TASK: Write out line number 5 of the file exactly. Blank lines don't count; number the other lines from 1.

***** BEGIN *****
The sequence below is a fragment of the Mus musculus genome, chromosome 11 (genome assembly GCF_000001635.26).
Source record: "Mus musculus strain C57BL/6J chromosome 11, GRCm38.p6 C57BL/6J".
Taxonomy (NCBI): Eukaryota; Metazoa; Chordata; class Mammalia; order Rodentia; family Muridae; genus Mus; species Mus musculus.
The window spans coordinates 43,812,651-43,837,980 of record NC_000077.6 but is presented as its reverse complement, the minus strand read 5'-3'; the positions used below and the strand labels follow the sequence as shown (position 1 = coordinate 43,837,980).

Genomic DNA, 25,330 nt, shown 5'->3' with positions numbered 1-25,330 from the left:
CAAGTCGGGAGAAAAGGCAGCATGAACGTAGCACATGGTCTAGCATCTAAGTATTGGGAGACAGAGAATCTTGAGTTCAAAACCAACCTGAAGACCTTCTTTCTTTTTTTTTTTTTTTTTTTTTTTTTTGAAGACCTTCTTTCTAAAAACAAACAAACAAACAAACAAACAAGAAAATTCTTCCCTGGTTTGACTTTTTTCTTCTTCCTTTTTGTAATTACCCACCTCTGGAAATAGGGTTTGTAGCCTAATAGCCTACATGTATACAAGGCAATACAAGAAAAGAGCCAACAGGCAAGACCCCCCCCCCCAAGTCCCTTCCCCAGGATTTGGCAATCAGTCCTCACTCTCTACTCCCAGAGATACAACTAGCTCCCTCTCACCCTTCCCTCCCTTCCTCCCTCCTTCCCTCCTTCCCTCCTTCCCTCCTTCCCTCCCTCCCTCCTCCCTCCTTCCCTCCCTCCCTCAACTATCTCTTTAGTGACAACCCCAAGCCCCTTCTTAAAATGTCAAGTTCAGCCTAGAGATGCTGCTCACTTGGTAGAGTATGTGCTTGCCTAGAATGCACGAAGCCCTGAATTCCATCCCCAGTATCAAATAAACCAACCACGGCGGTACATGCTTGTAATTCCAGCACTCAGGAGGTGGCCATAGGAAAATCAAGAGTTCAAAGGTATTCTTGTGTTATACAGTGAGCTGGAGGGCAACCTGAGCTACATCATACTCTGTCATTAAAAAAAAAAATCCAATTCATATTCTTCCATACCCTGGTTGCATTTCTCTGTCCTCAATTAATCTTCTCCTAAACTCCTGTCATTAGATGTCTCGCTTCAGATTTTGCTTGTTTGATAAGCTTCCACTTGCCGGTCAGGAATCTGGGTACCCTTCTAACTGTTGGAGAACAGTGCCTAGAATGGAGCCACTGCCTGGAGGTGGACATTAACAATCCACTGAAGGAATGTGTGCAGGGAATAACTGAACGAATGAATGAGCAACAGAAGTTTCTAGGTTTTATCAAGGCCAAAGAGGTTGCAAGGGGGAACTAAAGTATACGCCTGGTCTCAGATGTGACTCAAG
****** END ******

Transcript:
Genomic DNA, 25,330 nt, shown 5'->3' with positions numbered 1-25,330 from the left: